While most of my time has been taken up with researching and writing my thesis, I have also spent time on other projects. I have an upcoming publication (Winter 2020) in the Yearbook for Interdisciplinary Anthropology which analyses modern AI technologies through the lens of consciousness as described by Max Scheler, a German philosopher whose work was influenced by Edmund Husserl. This publication is based on a paper I gave at a conference in Cologne in November 2019, and is also influenced by a related paper I presented at a conference in Maynooth around the same time. Over the last two years I have also set and delivered several guest lectures based on my own research to undergraduate philosophy students on the topic of consciousness and artificial intelligence. I tutor first year undergraduate philosophy students at Maynooth University, and my experiences of lecturing and tutoring have been invaluable in terms of learning how to break down tricky philosophical concepts in an easily-understood format. This year I hope to publish papers related to my research in both Irish and international journals. I will also be heading to KU Leuven in Belgium this year in order to conduct research with Prof. Roger Vergauwen at the Institute of Philosophy. This is an incredible opportunity for me, and would not have been possible without the assistance of the NUI Travelling Studentship grant, as I will be able to learn from one of the leading experts in the philosophy of artificial intelligence.

What have been the benefits of holding an NUI Travelling Studentship, in your experience?


"This is an incredible opportunity for me, and
would not have been possible without the
assistance of the NUI Travelling Studentship grant,
as I will be able to learn from one of the leading
experts in the philosophy of artificial intelligence."

The primary reason I applied for the Travelling Studentship was in order to undertake part of my PhD research at KU Leuven. At Leuven I will be able to use the Husserl archives – containing original manuscripts written by Husserl that are unavailable elsewhere – as well as link up with Prof. Vergauwen. Access to these archives allows me to study the writings of Husserl in great detail, which is a major boon to my research, while Prof. Vergauwen’s expertise in the philosophy of artificial intelligence will help me craft a PhD thesis that is up to date and well-founded. Myself and my supervisor at Maynooth, Dr. Susan Gottlöber, are extremely excited to sample different schools of thought surrounding artificial intelligence via my stay at KU Leuven, and so I owe the National University of Ireland a debt of gratitude for facilitating this research.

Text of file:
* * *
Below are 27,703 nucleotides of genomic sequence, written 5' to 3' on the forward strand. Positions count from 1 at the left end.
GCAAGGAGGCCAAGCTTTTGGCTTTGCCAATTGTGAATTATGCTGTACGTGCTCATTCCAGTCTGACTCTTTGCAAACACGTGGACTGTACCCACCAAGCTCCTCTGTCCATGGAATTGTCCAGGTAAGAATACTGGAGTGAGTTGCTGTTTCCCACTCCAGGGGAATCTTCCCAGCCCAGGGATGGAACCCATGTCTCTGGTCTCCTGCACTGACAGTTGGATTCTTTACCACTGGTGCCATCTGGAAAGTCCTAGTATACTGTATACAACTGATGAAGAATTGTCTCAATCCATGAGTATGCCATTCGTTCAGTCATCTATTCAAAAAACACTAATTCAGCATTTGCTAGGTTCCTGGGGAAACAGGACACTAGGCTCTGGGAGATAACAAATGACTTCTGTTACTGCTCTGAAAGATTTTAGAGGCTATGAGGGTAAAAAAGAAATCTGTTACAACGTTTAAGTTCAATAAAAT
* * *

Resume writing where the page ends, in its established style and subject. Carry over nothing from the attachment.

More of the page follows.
What advice would you give to prospective applicants?

If you are eligible for this award – apply for it, you have nothing to lose! The beauty of the Travelling Studentship Award is that it allows you access to resources you may not get through other funding sources. It is always a good thing in academia to sample many different viewpoints, and what better way is there to do so than travelling to different locations and engaging with other peoples’ ideas. Even if your research seems to not “require” an element of travel, look further afield and see if there are any experts/locations/archives etc. that would enhance your work. Not only will your thesis be well served by this, your job prospects further down the line will be similarly boosted. Make contact with a potential supervisor before starting the application process to ensure that your proposal is well thought-out and reasonable. Ask lecturers in your current institution where the international experts in your field are located, and then contact those experts to see if they are interested in collaborating. Without the NUI grant I would never have gotten the opportunity to access this expertise, and my thesis will only be better for it. Finally, when it comes to putting together your proposal, make sure that you run it by your potential supervisor and/or other academics. They can help you streamline your proposal and ensure that your research goals are clearly articulated and achievable. With a solid research proposal anything is possible, and you could be off to far-flung places to write the best possible version of your thesis in no time.